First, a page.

Forgive me for being cynical but I can't see things any other way :(




  • It is great to see a thread on unemployment - not only does it make a refreshing change from pointless discussion of Private vs. Public Sector but as the OP has stated employment is the key to getting the domestic economy moving.
    Unemployment is also a great social ' evil ' and I believe we are seeing the effects of that in things like higher crime and suicide rates , unemployment leads to emigration which breaks up families - I am sure we all know a family where a parent has had to try to ' commute ' from a job abroad.

    It is terrible that in this crisis the government are not able to implement any sort capital expenditure programme - spending a couple of billion on big projects would be a quick way of getting a lot of construction workers off the dole - perhaps the greatest thing the economy needs is confidence - that seems to be almost completely absent.




  • RichardAnd wrote: »
    The last paragraph sums up my views too. I agree that could computing is tossed about like a volly ball by politicians and civil servants who have no idea what it is other than a very facile number of facts they might have grasped.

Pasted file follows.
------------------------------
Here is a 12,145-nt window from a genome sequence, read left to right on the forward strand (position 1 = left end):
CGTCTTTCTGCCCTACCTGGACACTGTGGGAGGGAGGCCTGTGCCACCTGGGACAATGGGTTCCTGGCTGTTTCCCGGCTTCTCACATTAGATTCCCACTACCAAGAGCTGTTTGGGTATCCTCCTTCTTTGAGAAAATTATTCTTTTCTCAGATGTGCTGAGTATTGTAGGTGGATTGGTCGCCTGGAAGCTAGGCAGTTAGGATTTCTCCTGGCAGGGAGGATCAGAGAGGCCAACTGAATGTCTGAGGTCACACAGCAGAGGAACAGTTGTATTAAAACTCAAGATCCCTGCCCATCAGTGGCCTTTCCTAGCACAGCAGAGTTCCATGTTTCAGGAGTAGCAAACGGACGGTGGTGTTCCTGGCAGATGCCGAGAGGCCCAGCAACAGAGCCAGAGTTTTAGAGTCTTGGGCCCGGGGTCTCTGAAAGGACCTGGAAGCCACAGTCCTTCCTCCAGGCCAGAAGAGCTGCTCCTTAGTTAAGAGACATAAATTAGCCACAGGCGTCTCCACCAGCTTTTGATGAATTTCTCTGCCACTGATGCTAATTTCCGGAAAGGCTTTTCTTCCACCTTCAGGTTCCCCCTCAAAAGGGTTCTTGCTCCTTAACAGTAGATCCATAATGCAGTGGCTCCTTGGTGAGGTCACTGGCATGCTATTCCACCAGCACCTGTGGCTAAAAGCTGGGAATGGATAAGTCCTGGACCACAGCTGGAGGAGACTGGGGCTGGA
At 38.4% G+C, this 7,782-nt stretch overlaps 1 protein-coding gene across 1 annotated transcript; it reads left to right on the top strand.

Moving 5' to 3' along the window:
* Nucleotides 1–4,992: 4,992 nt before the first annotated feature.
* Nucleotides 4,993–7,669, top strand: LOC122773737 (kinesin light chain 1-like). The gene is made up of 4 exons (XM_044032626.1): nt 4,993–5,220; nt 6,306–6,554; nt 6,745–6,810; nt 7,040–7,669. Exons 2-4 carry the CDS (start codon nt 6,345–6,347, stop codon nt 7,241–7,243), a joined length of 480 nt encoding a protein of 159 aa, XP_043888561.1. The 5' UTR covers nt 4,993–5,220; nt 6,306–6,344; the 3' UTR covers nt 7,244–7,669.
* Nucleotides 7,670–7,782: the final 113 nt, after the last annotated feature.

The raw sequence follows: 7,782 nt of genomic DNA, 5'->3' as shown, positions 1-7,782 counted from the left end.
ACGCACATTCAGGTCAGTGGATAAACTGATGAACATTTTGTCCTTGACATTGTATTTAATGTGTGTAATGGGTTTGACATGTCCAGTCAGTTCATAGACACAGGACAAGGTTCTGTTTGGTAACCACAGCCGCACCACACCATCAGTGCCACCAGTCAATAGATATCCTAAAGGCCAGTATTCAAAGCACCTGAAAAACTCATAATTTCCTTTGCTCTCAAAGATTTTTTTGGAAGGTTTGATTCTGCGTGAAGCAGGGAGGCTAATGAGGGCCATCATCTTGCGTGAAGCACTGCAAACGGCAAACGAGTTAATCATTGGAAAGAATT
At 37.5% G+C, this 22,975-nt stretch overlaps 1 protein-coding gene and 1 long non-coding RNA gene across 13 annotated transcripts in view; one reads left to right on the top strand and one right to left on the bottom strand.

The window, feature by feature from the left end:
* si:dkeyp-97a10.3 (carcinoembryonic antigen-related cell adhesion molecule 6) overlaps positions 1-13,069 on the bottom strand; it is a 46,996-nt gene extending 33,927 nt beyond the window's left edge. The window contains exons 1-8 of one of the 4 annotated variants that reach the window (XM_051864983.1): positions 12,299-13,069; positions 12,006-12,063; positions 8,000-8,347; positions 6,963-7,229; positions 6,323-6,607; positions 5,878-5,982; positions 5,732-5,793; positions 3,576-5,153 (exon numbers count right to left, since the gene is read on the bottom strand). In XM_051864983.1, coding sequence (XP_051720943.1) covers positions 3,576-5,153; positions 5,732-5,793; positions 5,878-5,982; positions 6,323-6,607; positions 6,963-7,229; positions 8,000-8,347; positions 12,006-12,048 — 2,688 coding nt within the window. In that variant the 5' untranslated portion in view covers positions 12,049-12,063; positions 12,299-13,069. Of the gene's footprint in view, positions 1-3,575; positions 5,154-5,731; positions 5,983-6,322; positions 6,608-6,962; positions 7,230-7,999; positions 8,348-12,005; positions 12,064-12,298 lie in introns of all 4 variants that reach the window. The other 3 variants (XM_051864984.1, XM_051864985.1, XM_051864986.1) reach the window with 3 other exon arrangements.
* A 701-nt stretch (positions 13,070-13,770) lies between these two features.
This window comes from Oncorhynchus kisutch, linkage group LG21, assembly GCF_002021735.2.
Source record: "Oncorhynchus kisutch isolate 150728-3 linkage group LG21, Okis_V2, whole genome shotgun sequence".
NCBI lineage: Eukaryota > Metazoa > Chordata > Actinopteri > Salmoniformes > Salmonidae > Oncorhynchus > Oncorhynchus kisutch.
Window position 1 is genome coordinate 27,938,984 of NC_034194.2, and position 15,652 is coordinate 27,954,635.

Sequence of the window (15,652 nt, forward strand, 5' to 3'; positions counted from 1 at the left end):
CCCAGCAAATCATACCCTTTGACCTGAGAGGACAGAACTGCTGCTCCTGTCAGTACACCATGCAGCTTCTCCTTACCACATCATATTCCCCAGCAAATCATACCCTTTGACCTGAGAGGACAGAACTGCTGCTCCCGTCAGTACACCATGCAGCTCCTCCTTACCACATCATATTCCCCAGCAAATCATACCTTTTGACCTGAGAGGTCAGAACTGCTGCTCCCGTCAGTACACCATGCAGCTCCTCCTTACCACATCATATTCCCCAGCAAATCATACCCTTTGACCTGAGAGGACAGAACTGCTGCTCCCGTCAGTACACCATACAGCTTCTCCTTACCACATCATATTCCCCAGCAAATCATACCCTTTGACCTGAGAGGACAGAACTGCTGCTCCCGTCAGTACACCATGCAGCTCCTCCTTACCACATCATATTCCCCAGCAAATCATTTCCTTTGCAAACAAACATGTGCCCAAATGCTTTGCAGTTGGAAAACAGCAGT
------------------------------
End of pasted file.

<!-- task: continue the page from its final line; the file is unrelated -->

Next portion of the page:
Further, cloud computing is not simple, it's highly complicated and, I'm going to have to be honest here, I doubt there is a single person in FAS who is even remotely qualified/experienced to teach the subject. I don't think it will create many jobs any way. Even if data centres were set up here, the servers within them wouldn't be manufactured in IReland and the engineers setting them up would be highly experienced engineers who are already employed and only a handfull of guys would be needed to maintain them once they're up and running.

    Forgive me for being cynical but I can't see things any other way :(

    I tend to agree. I've been asked on a couple of occasions to provide briefings on the implications of cloud computing for people in the political world, and a large part of the briefing has to be spent making the point that cloud computing in itself doesn't really change the way the internet works, and that cloud computing has little or no real 'political' implications, even though it has a large number of technical, security, and some legislative implications.
    Amhran Nua wrote: